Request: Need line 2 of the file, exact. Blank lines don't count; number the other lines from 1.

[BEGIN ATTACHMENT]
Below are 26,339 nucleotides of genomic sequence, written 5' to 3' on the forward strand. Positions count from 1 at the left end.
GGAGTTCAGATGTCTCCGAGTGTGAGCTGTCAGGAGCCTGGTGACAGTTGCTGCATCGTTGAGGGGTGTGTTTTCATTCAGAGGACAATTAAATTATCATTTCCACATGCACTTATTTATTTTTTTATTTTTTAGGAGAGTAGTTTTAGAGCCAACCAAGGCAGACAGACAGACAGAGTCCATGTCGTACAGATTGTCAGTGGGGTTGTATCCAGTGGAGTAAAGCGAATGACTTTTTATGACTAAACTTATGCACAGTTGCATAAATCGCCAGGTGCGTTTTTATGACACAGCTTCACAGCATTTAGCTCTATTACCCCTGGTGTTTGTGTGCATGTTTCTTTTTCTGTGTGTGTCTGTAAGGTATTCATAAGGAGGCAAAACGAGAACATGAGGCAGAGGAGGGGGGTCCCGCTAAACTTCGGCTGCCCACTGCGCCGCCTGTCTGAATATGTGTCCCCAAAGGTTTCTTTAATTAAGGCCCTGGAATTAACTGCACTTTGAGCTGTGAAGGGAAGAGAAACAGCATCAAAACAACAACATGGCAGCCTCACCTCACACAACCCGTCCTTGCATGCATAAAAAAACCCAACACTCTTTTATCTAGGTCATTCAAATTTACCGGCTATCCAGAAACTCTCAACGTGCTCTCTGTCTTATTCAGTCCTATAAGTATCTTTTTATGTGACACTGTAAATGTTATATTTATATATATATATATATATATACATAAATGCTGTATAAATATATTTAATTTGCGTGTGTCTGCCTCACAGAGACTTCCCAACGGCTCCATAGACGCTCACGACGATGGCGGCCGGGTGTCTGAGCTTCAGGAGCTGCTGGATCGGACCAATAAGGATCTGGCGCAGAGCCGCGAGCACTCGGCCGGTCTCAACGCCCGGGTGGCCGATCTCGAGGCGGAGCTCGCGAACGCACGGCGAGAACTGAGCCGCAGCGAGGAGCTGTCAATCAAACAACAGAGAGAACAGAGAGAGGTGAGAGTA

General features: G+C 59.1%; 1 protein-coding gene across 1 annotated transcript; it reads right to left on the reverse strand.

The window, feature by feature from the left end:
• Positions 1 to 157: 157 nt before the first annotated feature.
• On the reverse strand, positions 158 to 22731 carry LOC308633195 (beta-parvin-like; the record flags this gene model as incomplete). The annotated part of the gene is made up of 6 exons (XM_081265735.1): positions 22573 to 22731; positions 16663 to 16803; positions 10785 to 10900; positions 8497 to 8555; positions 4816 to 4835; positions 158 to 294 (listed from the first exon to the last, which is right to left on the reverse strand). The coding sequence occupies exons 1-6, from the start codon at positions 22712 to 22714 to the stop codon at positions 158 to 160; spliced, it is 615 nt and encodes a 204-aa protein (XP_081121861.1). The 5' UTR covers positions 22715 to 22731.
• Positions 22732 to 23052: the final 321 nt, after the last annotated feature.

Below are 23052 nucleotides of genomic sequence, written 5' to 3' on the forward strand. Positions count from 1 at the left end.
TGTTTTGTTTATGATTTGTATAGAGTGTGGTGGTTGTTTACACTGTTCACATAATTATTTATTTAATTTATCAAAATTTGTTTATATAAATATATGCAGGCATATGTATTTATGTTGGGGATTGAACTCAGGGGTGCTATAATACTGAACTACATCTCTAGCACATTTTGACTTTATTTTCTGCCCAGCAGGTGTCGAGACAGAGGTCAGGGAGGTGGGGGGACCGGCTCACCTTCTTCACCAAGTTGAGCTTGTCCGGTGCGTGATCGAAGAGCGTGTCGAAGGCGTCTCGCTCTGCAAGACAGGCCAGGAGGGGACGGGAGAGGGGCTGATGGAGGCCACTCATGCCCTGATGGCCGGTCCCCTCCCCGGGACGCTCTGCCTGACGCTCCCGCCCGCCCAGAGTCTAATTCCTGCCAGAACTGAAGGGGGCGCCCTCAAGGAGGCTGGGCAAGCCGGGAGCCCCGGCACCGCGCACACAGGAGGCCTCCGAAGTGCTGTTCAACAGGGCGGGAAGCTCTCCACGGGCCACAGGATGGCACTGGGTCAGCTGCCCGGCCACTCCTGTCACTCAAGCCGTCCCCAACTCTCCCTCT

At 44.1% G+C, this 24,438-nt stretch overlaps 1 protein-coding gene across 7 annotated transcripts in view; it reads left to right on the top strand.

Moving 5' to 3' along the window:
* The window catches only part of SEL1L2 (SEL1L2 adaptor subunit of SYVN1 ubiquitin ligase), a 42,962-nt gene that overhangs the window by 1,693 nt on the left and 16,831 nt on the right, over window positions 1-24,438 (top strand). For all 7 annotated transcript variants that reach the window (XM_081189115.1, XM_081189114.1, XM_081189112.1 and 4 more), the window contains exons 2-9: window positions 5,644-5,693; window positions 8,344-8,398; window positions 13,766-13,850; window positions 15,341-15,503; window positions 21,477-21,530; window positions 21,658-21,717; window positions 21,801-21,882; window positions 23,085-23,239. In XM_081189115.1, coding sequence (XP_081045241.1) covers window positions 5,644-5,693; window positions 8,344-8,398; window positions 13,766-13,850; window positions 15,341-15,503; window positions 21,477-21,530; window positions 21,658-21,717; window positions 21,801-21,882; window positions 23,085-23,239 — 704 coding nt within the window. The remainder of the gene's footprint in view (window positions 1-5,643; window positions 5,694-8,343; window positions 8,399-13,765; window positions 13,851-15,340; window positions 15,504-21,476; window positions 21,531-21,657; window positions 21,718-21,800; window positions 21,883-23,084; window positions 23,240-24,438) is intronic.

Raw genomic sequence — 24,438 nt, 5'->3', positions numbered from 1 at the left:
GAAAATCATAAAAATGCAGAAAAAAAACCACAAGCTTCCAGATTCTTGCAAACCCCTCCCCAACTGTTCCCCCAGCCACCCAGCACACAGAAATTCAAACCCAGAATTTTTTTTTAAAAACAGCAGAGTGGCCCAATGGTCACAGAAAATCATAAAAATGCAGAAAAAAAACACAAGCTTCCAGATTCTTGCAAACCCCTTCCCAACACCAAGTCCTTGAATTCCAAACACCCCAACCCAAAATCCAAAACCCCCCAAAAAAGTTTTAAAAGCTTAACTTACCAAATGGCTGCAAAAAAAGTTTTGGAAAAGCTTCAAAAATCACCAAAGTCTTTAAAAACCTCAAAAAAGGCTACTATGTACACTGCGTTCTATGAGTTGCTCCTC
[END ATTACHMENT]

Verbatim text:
GGAGTTCAGATGTCTCCGAGTGTGAGCTGTCAGGAGCCTGGTGACAGTTGCTGCATCGTTGAGGGGTGTGTTTTCATTCAGAGGACAATTAAATTATCATTTCCACATGCACTTATTTATTTTTTTATTTTTTAGGAGAGTAGTTTTAGAGCCAACCAAGGCAGACAGACAGACAGAGTCCATGTCGTACAGATTGTCAGTGGGGTTGTATCCAGTGGAGTAAAGCGAATGACTTTTTATGACTAAACTTATGCACAGTTGCATAAATCGCCAGGTGCGTTTTTATGACACAGCTTCACAGCATTTAGCTCTATTACCCCTGGTGTTTGTGTGCATGTTTCTTTTTCTGTGTGTGTCTGTAAGGTATTCATAAGGAGGCAAAACGAGAACATGAGGCAGAGGAGGGGGGTCCCGCTAAACTTCGGCTGCCCACTGCGCCGCCTGTCTGAATATGTGTCCCCAAAGGTTTCTTTAATTAAGGCCCTGGAATTAACTGCACTTTGAGCTGTGAAGGGAAGAGAAACAGCATCAAAACAACAACATGGCAGCCTCACCTCACACAACCCGTCCTTGCATGCATAAAAAAACCCAACACTCTTTTATCTAGGTCATTCAAATTTACCGGCTATCCAGAAACTCTCAACGTGCTCTCTGTCTTATTCAGTCCTATAAGTATCTTTTTATGTGACACTGTAAATGTTATATTTATATATATATATATATATATACATAAATGCTGTATAAATATATTTAATTTGCGTGTGTCTGCCTCACAGAGACTTCCCAACGGCTCCATAGACGCTCACGACGATGGCGGCCGGGTGTCTGAGCTTCAGGAGCTGCTGGATCGGACCAATAAGGATCTGGCGCAGAGCCGCGAGCACTCGGCCGGTCTCAACGCCCGGGTGGCCGATCTCGAGGCGGAGCTCGCGAACGCACGGCGAGAACTGAGCCGCAGCGAGGAGCTGTCAATCAAACAACAGAGAGAACAGAGAGAGGTGAGAGTA